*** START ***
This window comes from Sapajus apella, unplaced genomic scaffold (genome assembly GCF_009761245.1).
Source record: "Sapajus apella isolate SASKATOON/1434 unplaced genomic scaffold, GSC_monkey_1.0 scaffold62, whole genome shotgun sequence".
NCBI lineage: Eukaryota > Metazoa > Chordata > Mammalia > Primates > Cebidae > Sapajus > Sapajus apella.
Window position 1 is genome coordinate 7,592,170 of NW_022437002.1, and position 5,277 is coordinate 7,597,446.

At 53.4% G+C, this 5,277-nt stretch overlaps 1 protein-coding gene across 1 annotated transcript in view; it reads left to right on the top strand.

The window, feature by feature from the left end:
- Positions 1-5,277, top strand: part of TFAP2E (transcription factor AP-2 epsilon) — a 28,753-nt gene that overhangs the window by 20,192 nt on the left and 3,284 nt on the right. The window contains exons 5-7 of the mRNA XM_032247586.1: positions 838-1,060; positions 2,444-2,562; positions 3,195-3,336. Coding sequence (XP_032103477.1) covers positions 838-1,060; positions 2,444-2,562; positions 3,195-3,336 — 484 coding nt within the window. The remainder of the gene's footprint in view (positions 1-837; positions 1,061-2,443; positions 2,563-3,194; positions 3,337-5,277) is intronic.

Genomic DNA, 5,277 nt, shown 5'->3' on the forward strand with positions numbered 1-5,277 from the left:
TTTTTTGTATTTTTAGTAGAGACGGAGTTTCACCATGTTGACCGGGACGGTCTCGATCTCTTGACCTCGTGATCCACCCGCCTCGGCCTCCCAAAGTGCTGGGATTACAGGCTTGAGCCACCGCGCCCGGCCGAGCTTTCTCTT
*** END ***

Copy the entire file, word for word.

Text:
This window comes from Sapajus apella, unplaced genomic scaffold (genome assembly GCF_009761245.1).
Source record: "Sapajus apella isolate SASKATOON/1434 unplaced genomic scaffold, GSC_monkey_1.0 scaffold62, whole genome shotgun sequence".
NCBI lineage: Eukaryota > Metazoa > Chordata > Mammalia > Primates > Cebidae > Sapajus > Sapajus apella.
Window position 1 is genome coordinate 7,592,170 of NW_022437002.1, and position 5,277 is coordinate 7,597,446.

At 53.4% G+C, this 5,277-nt stretch overlaps 1 protein-coding gene across 1 annotated transcript in view; it reads left to right on the top strand.

The window, feature by feature from the left end:
- Positions 1-5,277, top strand: part of TFAP2E (transcription factor AP-2 epsilon) — a 28,753-nt gene that overhangs the window by 20,192 nt on the left and 3,284 nt on the right. The window contains exons 5-7 of the mRNA XM_032247586.1: positions 838-1,060; positions 2,444-2,562; positions 3,195-3,336. Coding sequence (XP_032103477.1) covers positions 838-1,060; positions 2,444-2,562; positions 3,195-3,336 — 484 coding nt within the window. The remainder of the gene's footprint in view (positions 1-837; positions 1,061-2,443; positions 2,563-3,194; positions 3,337-5,277) is intronic.

Genomic DNA, 5,277 nt, shown 5'->3' on the forward strand with positions numbered 1-5,277 from the left:
TTTTTTGTATTTTTAGTAGAGACGGAGTTTCACCATGTTGACCGGGACGGTCTCGATCTCTTGACCTCGTGATCCACCCGCCTCGGCCTCCCAAAGTGCTGGGATTACAGGCTTGAGCCACCGCGCCCGGCCGAGCTTTCTCTT